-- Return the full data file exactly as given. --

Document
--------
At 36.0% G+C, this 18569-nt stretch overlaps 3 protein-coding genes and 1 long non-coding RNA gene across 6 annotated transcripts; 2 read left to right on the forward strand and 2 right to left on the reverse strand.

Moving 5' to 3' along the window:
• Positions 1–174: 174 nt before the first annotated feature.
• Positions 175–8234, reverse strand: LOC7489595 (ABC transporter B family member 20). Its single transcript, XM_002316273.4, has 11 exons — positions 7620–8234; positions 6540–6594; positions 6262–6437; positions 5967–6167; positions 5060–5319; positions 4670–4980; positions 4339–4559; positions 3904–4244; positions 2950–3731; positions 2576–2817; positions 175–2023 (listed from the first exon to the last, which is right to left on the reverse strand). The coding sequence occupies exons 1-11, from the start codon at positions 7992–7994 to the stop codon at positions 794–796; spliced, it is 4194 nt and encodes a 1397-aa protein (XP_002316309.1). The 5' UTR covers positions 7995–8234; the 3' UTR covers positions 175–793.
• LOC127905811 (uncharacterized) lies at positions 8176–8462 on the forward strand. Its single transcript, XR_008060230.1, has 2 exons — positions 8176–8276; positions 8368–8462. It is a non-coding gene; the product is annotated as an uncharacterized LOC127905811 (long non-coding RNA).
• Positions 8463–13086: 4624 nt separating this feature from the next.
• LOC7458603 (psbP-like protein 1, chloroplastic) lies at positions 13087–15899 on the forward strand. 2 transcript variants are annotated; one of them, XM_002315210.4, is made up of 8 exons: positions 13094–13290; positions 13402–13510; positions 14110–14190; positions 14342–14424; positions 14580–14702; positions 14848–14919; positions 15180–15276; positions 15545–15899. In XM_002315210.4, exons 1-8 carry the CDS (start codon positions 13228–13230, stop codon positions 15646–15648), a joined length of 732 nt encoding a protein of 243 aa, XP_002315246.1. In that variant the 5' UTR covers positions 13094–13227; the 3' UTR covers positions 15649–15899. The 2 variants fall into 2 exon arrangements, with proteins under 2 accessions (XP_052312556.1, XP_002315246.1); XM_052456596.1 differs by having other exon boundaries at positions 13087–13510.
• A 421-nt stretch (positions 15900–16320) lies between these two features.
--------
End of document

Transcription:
At 36.0% G+C, this 18569-nt stretch overlaps 3 protein-coding genes and 1 long non-coding RNA gene across 6 annotated transcripts; 2 read left to right on the forward strand and 2 right to left on the reverse strand.

Moving 5' to 3' along the window:
• Positions 1–174: 174 nt before the first annotated feature.
• Positions 175–8234, reverse strand: LOC7489595 (ABC transporter B family member 20). Its single transcript, XM_002316273.4, has 11 exons — positions 7620–8234; positions 6540–6594; positions 6262–6437; positions 5967–6167; positions 5060–5319; positions 4670–4980; positions 4339–4559; positions 3904–4244; positions 2950–3731; positions 2576–2817; positions 175–2023 (listed from the first exon to the last, which is right to left on the reverse strand). The coding sequence occupies exons 1-11, from the start codon at positions 7992–7994 to the stop codon at positions 794–796; spliced, it is 4194 nt and encodes a 1397-aa protein (XP_002316309.1). The 5' UTR covers positions 7995–8234; the 3' UTR covers positions 175–793.
• LOC127905811 (uncharacterized) lies at positions 8176–8462 on the forward strand. Its single transcript, XR_008060230.1, has 2 exons — positions 8176–8276; positions 8368–8462. It is a non-coding gene; the product is annotated as an uncharacterized LOC127905811 (long non-coding RNA).
• Positions 8463–13086: 4624 nt separating this feature from the next.
• LOC7458603 (psbP-like protein 1, chloroplastic) lies at positions 13087–15899 on the forward strand. 2 transcript variants are annotated; one of them, XM_002315210.4, is made up of 8 exons: positions 13094–13290; positions 13402–13510; positions 14110–14190; positions 14342–14424; positions 14580–14702; positions 14848–14919; positions 15180–15276; positions 15545–15899. In XM_002315210.4, exons 1-8 carry the CDS (start codon positions 13228–13230, stop codon positions 15646–15648), a joined length of 732 nt encoding a protein of 243 aa, XP_002315246.1. In that variant the 5' UTR covers positions 13094–13227; the 3' UTR covers positions 15649–15899. The 2 variants fall into 2 exon arrangements, with proteins under 2 accessions (XP_052312556.1, XP_002315246.1); XM_052456596.1 differs by having other exon boundaries at positions 13087–13510.
• A 421-nt stretch (positions 15900–16320) lies between these two features.